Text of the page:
How many people use drugs?
Drugs are used by many different people and in many situations. Here is what the national and local surveys have found:
- The latest statistics from the British Crime Survey 2005/2006 - England and Wales (PDF 617KB) suggest that among young people, aged 16 to 24, use of many drugs has decreased significantly and Class A drug use remained stable.
For the 16 to 59 year old age group, between 1998 and 2005/06, the use of any illicit drug decreased and Class A drug use increased. The increase in Class A drug use is mainly due to a comparatively large increase in cocaine powder use between 1998 and 2000. Between 2000 and 2005/06 the use of Class A drugs has remained stable.
- It is estimated that over 11 million people aged 16 to 59 in England and Wales have used illicit drugs in their lifetime while less than three and a half million are estimated to haveused illicit drugs in the last year and approximately two million in the last month.
- According to the British Crime Survey 2005/2006 it is estimated that 34.9% of 16 to 59 year olds have used one or moreillicit drugs in their lifetime, 10.5% used one or more illicit drugs in the last year, and 6.3% in the last month.
The survey also estimates that 13.9% of those aged 16 to 59 have used a Class A drug at least once in their lifetime, 3.4% used at least one Class A drug last year and 1.6%last month.
Cannabis is the drug most likely to be used. The 2005/06 BCS indicates that 8.7% of 16 to 59 year olds reported using cannabis in the last year. Cocaine is the next mostcommonly used drug with 2.4% claiming to have used any form of it (either cocaine powder or crack cocaine) in the previous year. This is followed by ecstasy use at 1.6% and use of amphetamines at 1.3%. Amyl nitrite use in the last year is estimated at 1.2% and use of hallucinogens (LSD and magic mushrooms) at 1.1%. Other drugs are more rarely used.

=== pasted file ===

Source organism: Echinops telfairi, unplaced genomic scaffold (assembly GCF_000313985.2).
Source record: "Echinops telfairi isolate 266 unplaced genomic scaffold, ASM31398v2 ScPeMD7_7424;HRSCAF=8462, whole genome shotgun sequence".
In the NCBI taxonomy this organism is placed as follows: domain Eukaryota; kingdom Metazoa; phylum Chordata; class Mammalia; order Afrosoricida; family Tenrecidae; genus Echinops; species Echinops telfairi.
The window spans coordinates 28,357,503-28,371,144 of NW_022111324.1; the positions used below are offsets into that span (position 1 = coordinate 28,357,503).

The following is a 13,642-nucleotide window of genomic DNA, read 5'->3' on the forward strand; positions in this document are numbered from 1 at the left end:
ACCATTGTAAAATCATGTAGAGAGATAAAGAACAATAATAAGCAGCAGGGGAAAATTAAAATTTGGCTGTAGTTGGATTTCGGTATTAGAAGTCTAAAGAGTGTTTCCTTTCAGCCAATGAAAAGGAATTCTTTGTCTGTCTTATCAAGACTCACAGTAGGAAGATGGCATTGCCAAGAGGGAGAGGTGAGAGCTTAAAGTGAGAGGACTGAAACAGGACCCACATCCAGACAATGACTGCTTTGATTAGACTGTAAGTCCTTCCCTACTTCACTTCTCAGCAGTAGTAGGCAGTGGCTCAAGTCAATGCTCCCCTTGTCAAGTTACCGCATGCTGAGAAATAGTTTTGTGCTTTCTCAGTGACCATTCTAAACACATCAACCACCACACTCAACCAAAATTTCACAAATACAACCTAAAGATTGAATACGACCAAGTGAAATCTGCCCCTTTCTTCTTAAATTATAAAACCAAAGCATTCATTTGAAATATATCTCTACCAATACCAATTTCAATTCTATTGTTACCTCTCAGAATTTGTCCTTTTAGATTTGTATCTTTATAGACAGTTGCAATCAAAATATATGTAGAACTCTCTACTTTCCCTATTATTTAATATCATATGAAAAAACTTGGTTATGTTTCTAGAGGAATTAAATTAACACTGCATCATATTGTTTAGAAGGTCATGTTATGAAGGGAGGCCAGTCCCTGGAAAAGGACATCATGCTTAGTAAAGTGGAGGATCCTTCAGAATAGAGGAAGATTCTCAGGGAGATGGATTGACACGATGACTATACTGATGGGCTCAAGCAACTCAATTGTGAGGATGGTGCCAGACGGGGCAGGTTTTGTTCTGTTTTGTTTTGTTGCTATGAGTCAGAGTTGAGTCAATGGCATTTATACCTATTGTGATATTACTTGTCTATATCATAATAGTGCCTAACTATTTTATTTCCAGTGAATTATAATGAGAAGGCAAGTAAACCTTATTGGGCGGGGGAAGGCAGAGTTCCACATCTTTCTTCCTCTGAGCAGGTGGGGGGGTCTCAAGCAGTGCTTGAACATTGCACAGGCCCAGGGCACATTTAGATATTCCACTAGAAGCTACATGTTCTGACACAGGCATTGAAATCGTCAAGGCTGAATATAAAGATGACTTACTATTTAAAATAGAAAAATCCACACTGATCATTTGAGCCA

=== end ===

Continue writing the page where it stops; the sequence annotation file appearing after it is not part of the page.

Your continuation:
- Surveys on a national and local level have found that illegal drug use is only an occasional activity for most people.
- Most illegal drug use is experimental or on a relatively controlled, recreational basis.
- Most people who use drugs – be it legal or illegal substances – do not come to serious harm.
Age of use
- According to the British Crime Survey 2005/2006 the highest levels of recent drug use were reported by the 16-19 and 20-24 year age groups.
- Most young people moderate or completely stop using illegal drugs and moderate their alcohol use by their mid to late 20s when they ‘settle down’ and take on adult responsibilities.
- A small, but significant, number of people continue to use illegal drugs, and particularly cannabis, into their 30s. Many of these people are parents.
- The main mood-altering drug used in the UK is alcohol. Excessive alcohol use causes more problems than use of illegal drugs.
- By far the most commonly used illegal drug is cannabis. In many areas by age 16 years a majority of young people may have tried cannabis at least once and between 20 and 25 per cent may be regular users. Use of other illegal drugs is not as prevalent or frequent.
- After cannabis, the most commonly used illegal and other socially unacceptable drugs are LSD, ‘poppers’, amphetamine, magic mushrooms, solvents (aerosols, gases and glues etc.) and ecstasy. Most people who use these drugs tend to do so on an occasional basis.
- Small, but increasing, numbers of people inject drugs or become dependent on drug use. Recent studies have suggested that there are over 130,000 and possibly as many as 200,000 dependent drug users in England and Wales.
- Drug use occurs in all classes and communities even though the drugs used and the way they are used varies from area to area and over time.
- Experience of serious drug-related problems is strongly correlated with economic disadvantage and/or emotional deprivation.
For a full report on prevalence see the EMCDDA National reports page and click on the UK report. This page also lists reports for all the other countries in the European Union.
And/or consult the British Crime Survey - England and Wales 2005/06 (PDF 617KB)
Updated October 2006